Scott primed for run at namesake event

RYAN PYETTE -- London Free Press

, Last Updated: 12:28 PM ET

As a marketing manager by profession, British Columbia second Sasha Carter knows it would be a sponsorship marriage made in curling heaven if her Kelly Scott rink captured the like-named Scott Tournament of Hearts title this week.

Interestingly enough, it was the act of matrimony that sparked the reunion of Carter and skip Scott, longtime buddies from Manitoba and 1995 world junior champions who have been playing out of the Kelowna Curling Club for the past handful of years.

"Kelly and I have been great friends for a long time and I was maid of honour at her wedding (to husband Chad Scott)," the 31-year-old Carter said yesterday.

"She had moved to Kelowna and I had been out there and it was a time in my life where I had finished school (a degree in education at the University of Manitoba) and I was looking for a place to live. She (Scott) had curled with some B.C. girls for a couple of years and I had curled in Manitoba but we talked about it and I made the move and it's worked out great."

The 28-year-old Scott, who was Kelly MacKenzie of Winnipeg when she and Carter, then Sasha Bergner of tiny Ashern, Man., teamed with Joanne Fillion and Carlene Muth to win the 1995 Canadian junior women's championship in Regina, Sask., and the world junior in Perth, Scotland.

Now playing on the Left Coast with third Jeanna Schraeder and lead Renee Simons, Scott and Carter are making their second straight appearance at the Canadian women's curling championship.

The B.C. rink lost the semifinal game to Ontario's Jenn Hanna last year in St. John's, Nfld., and the heartbreak was compounded at December's Olympic trials final when Scott surrendered three in the 10th end to fall 8-7 to Shannon Kleibrink for the high-profile trip to Turin, Italy.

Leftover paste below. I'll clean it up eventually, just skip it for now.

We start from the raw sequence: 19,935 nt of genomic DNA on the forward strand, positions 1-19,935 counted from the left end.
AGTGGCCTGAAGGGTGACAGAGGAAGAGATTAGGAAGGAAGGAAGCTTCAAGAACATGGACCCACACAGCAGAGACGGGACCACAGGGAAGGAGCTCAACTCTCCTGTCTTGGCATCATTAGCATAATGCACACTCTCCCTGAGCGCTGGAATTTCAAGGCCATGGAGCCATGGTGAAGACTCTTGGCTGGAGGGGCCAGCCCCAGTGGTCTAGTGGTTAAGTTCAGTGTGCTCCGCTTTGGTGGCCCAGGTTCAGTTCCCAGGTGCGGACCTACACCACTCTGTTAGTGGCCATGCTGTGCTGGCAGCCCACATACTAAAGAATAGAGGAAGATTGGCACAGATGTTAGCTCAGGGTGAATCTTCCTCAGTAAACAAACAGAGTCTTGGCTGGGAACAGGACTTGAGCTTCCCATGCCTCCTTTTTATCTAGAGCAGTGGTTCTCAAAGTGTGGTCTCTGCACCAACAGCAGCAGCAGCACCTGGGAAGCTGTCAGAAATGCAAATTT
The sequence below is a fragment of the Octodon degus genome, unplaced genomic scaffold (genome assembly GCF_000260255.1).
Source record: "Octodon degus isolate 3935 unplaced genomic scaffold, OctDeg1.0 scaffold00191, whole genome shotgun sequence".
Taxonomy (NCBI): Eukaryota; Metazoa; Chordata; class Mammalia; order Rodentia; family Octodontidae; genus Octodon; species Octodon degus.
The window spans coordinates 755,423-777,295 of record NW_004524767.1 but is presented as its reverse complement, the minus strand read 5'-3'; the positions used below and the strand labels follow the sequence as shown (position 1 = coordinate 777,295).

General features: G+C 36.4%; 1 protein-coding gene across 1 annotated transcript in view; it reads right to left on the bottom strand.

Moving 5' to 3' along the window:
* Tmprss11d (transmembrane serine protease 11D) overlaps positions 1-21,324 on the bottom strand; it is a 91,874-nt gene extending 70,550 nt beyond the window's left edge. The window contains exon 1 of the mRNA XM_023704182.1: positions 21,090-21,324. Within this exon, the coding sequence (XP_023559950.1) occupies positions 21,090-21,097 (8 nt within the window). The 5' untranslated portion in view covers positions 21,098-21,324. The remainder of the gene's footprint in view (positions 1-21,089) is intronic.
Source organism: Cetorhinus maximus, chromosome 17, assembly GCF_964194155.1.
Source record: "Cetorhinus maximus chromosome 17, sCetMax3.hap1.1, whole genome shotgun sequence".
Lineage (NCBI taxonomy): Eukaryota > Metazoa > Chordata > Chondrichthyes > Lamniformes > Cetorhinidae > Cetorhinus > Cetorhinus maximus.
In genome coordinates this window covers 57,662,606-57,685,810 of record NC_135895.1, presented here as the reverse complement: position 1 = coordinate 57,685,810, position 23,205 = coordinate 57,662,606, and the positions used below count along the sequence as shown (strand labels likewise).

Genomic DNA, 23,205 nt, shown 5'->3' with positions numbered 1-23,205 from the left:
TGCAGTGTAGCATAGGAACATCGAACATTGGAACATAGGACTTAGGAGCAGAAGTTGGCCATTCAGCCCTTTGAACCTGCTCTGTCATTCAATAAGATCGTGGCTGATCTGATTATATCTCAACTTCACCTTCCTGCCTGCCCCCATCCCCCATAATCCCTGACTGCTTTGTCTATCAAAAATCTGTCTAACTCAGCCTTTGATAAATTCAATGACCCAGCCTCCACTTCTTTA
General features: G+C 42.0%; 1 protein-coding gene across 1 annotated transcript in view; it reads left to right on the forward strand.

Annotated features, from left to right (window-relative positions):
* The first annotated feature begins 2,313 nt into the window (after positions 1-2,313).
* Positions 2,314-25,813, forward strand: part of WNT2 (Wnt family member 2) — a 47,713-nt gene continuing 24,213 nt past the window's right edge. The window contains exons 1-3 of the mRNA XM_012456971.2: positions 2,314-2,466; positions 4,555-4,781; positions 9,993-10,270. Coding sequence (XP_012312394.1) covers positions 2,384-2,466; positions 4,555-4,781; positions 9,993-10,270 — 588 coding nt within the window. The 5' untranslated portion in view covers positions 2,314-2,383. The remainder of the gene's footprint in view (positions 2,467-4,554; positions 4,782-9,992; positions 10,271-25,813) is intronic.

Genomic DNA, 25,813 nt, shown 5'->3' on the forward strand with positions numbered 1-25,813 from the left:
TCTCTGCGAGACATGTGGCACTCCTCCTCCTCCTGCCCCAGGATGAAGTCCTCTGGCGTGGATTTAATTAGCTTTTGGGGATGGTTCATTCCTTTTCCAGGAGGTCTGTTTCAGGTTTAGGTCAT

Kleibrink is coming back to Canada with an Olympic bronze medal and the B.C. women admit it has been a chore to get past the thought that it could've been them at the big show.

"We cheered hard for Canada the whole way and rooted for Shannon and watched as much as we could on TV," Carter said.

"But it was a little bit tough. It helped that we had to turn our attention and get ready to come to London for another Scott. In a way, this week is about redemption for us."

Though Scott got off to a rough start with a 6-5 loss in 11 ends to Saskatchewan in the opening draw, the B.C. foursome is looking to fare better than the most recent Kelowna team to compete at the John Labatt Centre. The Western Hockey League champion Kelowna Rockets finished 0-3 at the Memorial Cup here last year.

"Hopefully, we can play well enough all week to earn a playoff spot," said Scott, who rebounded with a 6-3 win over P.E.I. in the second draw last night.

"That's really what the goal is. Like any big tournament, there are a lot of good teams here and anything can happen."


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